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Israel

A-Z Challenge: S is for Souq/Shuk

Old City Market

There are many similarities between the Arabic and Hebrew languages. One of them is the word for market. Hebrew: shuk, Arabic: souq.

Mahane Yehuda Market
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Israel

A-Z Challenge: R is for Roses

Wohl Rose Park

The Wohl Rose Park is a public garden located between the Knesset and the Supreme Court and is one of the few such parks in the Middle East. Over 400 varieties of roses are grown here.

Wohl Rose Park - City of London Garden

The park’s Garden of Nations consists of sections donated by other countries. Each section contains roses that grow in the relevant country.

Wohl Rose Park - City of London Garden

When I returned home with my camera after visiting the park, I had to snap the roses in our garden. Sorry I can’t post their heavenly fragrance.

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Rose in our garden

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Rose in our garden

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Categories
Israel

A-Z Challenge: Q is for Quality

Above a door at the Jerusalem House of Quality

The Jerusalem House of Quality is, according to its website, “a unique artisans center featuring arts and crafts in Jerusalem.”

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Israel

A-Z Challenge: P is for Protection

The Society for the Protection of Nature in Israel (SPNI) works to preserve plants, animals and natural environments.

SPNI Garden

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Its office in Jerusalem is in a beautiful garden – part of the Russian Compound that arose in the nineteenth century and expanded to accommodate the many Russian crusaders in Jerusalem at the time.

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SPNI Garden

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Today the garden contains a permanent display of old agricultural equipment.

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SPNI Garden
Categories
Israel

A-Z Challenge: O is for Old City

Jerusalem: Old City map

The old city of Jerusalem has been populated for well over three thousand years. During that time it has been ruled by many different people. As the map shows, there are now four quarters: Muslim, Christian, Jewish and Armenian.

The walls of the old city, built in 1538 by Suleiman the Magnificent, contain eleven gates, seven of which are currently open. At the risk of sounding like a tourist guide, I recommend the rampart walk, which provides great views of the old city, as well as areas further afield.

Edit: The map has a mistake that’s very common here. People find it hard to believe that if there’s more than one lion you still say, “Lion Gate.” English!

Categories
Israel

A-Z Challenge: N is for Nahalat Shiva and Nachlaot

Overcrowding in the old city of Jerusalem caused residents to venture out of the city walls.

Jerusalem - Nahalat Shiva

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Nahalat Shiva was the third neighbourhood to be built outside the walls and was founded in 1869. Its name means the land or heritage of the seven and refers to the seven people who joined forces to buy the land.

All the residents of a neighbourhood would have known each other and would have been very suspicious of strangers – rather like this dog and cat.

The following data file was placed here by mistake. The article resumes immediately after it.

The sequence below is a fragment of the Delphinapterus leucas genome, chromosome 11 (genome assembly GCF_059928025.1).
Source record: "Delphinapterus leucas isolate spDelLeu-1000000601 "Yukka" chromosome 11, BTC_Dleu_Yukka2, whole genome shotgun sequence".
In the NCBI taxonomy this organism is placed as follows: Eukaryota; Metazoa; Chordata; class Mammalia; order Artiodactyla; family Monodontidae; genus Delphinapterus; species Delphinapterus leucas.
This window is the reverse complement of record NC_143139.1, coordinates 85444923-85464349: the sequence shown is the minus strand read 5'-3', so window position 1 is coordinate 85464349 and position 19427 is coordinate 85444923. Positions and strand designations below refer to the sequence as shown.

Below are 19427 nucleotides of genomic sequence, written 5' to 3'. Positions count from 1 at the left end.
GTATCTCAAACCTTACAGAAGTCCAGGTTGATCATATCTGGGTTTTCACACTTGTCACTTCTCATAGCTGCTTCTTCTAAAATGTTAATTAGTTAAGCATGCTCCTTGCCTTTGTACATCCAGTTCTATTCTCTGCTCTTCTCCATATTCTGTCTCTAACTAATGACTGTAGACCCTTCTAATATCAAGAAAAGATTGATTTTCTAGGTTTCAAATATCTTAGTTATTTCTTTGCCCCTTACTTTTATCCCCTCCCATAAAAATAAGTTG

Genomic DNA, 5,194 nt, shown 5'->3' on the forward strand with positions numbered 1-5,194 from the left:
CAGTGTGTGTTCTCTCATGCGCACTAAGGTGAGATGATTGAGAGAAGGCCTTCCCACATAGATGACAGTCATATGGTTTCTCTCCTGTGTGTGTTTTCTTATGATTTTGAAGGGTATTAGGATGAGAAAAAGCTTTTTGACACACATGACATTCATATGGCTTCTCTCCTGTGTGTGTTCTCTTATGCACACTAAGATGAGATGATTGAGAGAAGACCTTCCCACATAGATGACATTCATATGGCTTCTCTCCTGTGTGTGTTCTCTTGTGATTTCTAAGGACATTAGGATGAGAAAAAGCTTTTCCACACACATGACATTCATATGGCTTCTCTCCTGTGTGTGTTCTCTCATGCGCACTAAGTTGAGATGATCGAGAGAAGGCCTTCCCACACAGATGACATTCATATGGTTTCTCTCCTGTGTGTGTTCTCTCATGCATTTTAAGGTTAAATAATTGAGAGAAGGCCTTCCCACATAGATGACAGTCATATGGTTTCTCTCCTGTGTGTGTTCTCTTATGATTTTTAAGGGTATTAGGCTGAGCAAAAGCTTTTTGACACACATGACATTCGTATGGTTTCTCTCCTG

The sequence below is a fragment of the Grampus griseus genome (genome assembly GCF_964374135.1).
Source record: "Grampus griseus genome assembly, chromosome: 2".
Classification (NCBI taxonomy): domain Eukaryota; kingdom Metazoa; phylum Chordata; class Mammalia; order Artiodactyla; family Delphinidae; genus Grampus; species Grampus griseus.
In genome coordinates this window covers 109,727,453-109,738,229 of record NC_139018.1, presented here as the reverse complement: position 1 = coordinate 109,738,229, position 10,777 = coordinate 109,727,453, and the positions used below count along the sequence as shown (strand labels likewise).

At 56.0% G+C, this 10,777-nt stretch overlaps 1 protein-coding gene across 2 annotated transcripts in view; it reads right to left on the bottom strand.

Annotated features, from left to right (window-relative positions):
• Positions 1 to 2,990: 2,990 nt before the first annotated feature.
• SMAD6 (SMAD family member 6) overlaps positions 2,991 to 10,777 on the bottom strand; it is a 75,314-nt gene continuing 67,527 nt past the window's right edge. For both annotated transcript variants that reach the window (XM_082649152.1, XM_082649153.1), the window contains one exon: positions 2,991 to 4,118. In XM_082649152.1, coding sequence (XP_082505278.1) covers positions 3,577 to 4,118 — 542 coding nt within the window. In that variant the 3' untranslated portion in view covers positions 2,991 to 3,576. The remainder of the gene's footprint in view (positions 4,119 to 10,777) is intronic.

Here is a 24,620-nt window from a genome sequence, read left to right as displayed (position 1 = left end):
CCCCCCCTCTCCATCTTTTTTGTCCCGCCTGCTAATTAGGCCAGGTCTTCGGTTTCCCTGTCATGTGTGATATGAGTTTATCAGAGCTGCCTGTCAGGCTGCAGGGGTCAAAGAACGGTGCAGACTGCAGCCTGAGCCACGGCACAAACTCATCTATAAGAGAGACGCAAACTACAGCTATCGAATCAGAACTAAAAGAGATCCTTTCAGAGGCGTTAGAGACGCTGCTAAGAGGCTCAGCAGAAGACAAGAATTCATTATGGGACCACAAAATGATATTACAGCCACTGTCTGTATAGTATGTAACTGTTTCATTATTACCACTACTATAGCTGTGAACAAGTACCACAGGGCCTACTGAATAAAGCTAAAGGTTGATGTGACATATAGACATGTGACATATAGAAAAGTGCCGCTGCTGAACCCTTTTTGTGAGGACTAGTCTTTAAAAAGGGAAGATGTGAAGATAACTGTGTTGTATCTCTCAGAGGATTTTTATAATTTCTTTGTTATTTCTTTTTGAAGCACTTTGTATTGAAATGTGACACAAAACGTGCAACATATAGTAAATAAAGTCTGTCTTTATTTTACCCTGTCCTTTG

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Jerusalem - Nachlaot

Nachlaot consists of a cluster of neighbourhoods. The first, Mishkenot Yisrael, was built in 1875. All the neighbourhoods were originally intended for specific communities – Jews from different lands. Nowadays, no such separation is necessary.

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Israel

A-Z Challenge: M is for Monster

The Monster

The Monster (Hebrew: Mifletzet, which also begins with M) is a well-known landmark in Jerusalem and one that is enjoyed by children, who love to slide down its three-pronged tongue. It was sculpted in 1971 by French artist Niki de Saint Phalle.

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Israel

A-Z Challenge: L is for Light Railway

Plans were approved in the 1990s. Construction began in 2002. It was supposed to start functioning in 2005, then 2006, then…. When trains began running in August 2011, there were many teething problems.

Jerusalem Light Railway at night

But now it’s working well and

Categories
Israel

A-Z Challenge: K is for Knesset

The Knesset - Israel's Parliament

The Knesset is the name for Israel’s parliament. The name means gathering or assembly. The same word is used in the Hebrew term for a synagogue.

The current Knesset building was inaugurated in 1966. There is so much information about it that it’s hard to pick out anything in particular. The Chagall mosaics and tapestries, the seating arrangement for the 120 members shaped like a lamp, the Eternal Flame, the gates made of iron and steel ….

I’m taking a short break. Back soon with L for Light.

Categories
Israel

A-Z Challenge: J is for Jaffa Gate

Jaffa Gate (1538)

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Jaffa Gate lies at one end of Jaffa Road, which leads to Highway 1, which in turn leads to Tel Aviv-Jaffa. In ancient times, too, Jaffa Road led to the port of Jaffa. Jaffa Gate was inaugurated in 1538 by Suleiman the Magnificent. Its name in Arabic, Bab el-Khalil (Gate of the Friend), refers to Abraham.

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Jaffa Gate, entrance for cars

Around the corner, cars enter the Old City through a wide gap in the wall. This passage was originally built in 1898 when Kaiser Wilhelm II of Germany visited Jerusalem.  The ruling Ottoman Turks agreed to open up the entrance so that the German Emperor would not have to dismount from his carriage to enter the city.

Jaffa Gate sign